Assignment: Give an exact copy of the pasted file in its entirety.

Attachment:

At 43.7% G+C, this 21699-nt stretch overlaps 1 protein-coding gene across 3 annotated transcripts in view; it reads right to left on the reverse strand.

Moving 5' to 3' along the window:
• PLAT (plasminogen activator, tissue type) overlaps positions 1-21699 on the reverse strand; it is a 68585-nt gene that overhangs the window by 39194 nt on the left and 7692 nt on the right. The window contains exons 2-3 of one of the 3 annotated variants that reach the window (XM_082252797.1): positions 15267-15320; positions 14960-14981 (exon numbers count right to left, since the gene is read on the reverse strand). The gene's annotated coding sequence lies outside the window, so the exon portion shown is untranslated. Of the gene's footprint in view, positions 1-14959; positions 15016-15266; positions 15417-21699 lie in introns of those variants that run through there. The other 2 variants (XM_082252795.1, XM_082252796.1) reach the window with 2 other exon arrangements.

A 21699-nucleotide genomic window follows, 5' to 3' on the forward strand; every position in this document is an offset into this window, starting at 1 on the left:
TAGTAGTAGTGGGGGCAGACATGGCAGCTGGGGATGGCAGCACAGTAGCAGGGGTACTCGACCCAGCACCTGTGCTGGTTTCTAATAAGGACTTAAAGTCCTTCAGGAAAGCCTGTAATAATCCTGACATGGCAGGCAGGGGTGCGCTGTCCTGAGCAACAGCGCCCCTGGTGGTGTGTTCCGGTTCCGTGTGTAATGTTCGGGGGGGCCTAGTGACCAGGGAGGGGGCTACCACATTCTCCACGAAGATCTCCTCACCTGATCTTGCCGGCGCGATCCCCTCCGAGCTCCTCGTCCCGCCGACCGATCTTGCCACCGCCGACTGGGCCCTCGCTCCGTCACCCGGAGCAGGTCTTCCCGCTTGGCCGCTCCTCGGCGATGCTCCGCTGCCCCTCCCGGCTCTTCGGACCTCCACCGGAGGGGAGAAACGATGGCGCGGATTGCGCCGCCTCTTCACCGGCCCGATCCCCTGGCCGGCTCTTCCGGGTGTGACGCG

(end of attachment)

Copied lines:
At 43.7% G+C, this 21699-nt stretch overlaps 1 protein-coding gene across 3 annotated transcripts in view; it reads right to left on the reverse strand.

Moving 5' to 3' along the window:
• PLAT (plasminogen activator, tissue type) overlaps positions 1-21699 on the reverse strand; it is a 68585-nt gene that overhangs the window by 39194 nt on the left and 7692 nt on the right. The window contains exons 2-3 of one of the 3 annotated variants that reach the window (XM_082252797.1): positions 15267-15320; positions 14960-14981 (exon numbers count right to left, since the gene is read on the reverse strand). The gene's annotated coding sequence lies outside the window, so the exon portion shown is untranslated. Of the gene's footprint in view, positions 1-14959; positions 15016-15266; positions 15417-21699 lie in introns of those variants that run through there. The other 2 variants (XM_082252795.1, XM_082252796.1) reach the window with 2 other exon arrangements.

A 21699-nucleotide genomic window follows, 5' to 3' on the forward strand; every position in this document is an offset into this window, starting at 1 on the left:
TAGTAGTAGTGGGGGCAGACATGGCAGCTGGGGATGGCAGCACAGTAGCAGGGGTACTCGACCCAGCACCTGTGCTGGTTTCTAATAAGGACTTAAAGTCCTTCAGGAAAGCCTGTAATAATCCTGACATGGCAGGCAGGGGTGCGCTGTCCTGAGCAACAGCGCCCCTGGTGGTGTGTTCCGGTTCCGTGTGTAATGTTCGGGGGGGCCTAGTGACCAGGGAGGGGGCTACCACATTCTCCACGAAGATCTCCTCACCTGATCTTGCCGGCGCGATCCCCTCCGAGCTCCTCGTCCCGCCGACCGATCTTGCCACCGCCGACTGGGCCCTCGCTCCGTCACCCGGAGCAGGTCTTCCCGCTTGGCCGCTCCTCGGCGATGCTCCGCTGCCCCTCCCGGCTCTTCGGACCTCCACCGGAGGGGAGAAACGATGGCGCGGATTGCGCCGCCTCTTCACCGGCCCGATCCCCTGGCCGGCTCTTCCGGGTGTGACGCG